i am fucking tired of companies that come to me expecting to magically fix their STEAMING PILE OF BULLSHIT AND TRASH CODE. how about when i ask "can i get a project brief", instead of saying "just fix it" or "it just needs to do this", GIVE ME A FUCKING COHERENT AND DESCRIPTIVE WRITEUP OF EXACTLY WHAT YOU NEED. i can't read your minds, let alone read the code the previous cock sucking developer wrote, so guess what? i'm left with no other option but to completely rewrite it. to top it off, instead of giving me god damn excuses as to why you can't get me the api key for your order processing, MAKE A NEW ACCOUNT AND GET IT TO ME. how the fuck do you expect me to test an application when i don't even have access to the fucking api the whole shit pile is based around? i swear to god if these people expect me to have this done by the end of the week but want to be little cunt nuggets they can go eat shit. fuck you, fuck your "contract", fuck your company, FUCK EVERYTHING. greedy, shit faced bastards2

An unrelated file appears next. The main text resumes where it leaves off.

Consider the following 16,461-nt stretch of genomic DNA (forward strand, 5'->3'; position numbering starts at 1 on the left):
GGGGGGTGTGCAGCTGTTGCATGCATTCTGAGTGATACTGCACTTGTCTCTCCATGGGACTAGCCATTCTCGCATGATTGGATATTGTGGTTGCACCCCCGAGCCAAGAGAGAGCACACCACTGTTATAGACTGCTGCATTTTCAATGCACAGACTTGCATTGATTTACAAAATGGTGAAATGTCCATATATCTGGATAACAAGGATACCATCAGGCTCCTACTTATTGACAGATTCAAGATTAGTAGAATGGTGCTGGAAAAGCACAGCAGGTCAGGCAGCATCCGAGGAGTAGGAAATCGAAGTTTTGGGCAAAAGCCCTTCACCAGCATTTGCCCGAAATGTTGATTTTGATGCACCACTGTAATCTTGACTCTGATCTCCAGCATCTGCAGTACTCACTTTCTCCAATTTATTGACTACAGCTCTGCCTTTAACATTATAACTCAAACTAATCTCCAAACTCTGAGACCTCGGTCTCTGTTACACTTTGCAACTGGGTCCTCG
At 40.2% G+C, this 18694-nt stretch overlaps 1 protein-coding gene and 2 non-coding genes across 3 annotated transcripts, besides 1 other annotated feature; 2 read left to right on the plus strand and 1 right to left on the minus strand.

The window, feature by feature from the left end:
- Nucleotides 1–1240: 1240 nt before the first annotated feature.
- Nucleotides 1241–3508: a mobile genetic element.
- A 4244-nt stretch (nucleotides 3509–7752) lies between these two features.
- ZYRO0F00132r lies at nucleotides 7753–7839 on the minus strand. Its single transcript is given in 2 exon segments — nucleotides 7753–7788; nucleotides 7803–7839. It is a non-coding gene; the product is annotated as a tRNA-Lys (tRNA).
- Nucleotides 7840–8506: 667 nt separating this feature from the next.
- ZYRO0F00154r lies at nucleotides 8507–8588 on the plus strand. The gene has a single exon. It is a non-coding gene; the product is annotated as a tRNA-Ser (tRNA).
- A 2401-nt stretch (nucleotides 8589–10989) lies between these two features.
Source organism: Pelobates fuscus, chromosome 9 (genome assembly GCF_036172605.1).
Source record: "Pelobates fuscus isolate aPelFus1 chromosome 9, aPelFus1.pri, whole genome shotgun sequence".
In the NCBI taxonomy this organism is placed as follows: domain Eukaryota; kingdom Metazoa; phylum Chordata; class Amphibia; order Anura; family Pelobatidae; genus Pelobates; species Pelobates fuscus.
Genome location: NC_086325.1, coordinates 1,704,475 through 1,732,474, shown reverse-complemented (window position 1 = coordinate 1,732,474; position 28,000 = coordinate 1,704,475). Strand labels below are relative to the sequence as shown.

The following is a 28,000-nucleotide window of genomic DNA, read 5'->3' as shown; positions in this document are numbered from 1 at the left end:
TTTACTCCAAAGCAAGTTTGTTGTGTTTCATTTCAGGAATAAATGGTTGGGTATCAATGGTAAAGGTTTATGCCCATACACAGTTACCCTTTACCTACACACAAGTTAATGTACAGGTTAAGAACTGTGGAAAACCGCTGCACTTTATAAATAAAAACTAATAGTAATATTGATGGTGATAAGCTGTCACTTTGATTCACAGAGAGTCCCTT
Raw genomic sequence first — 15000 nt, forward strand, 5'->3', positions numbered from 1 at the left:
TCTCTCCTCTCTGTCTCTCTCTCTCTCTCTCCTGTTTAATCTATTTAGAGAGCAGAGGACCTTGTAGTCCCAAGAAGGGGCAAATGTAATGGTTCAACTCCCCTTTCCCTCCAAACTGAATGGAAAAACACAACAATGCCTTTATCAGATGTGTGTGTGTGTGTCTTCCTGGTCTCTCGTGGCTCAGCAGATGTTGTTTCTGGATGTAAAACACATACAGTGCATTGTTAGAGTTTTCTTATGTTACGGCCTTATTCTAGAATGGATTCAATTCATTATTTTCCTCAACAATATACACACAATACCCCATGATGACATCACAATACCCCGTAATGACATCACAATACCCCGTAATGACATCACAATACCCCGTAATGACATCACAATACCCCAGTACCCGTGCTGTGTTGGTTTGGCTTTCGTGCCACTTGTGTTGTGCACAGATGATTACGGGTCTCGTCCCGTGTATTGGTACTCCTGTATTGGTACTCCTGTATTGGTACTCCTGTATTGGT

I spent 4 hours finding a good way to instanciate golang structures. Came up with a function that returned a value or pointer and I just kept reusing the nomenclature for an entire project. Then my buddy looks over and goes, "Ethan, you're a f****** idiot", and shows me the standard nomenclature. Now I have to refactor my entire project. FML.
how often did this happen to you?
- fix a bug
- think, now that i'm here, let's smuggle in some refactoring, just this aspect, won't take too long
- spend more than half a day refactoring, finally finding yourself entangled in a spaghetti nightmare
- stash / shelve and revert all your refactoring changes
- continue on your other tasks and talk to noone about it ._.6
So we had this legacy Objective-C codebase for a mobile app that was actually pretty good: I'd inherited the codebase and spent the past several years gradually improving it and I was actually quite proud of the work I put into it. So of course management decides to scrap it (with NO consultation from the engineers) and outsource a complete rewrite of the app in C# for Windows Universal.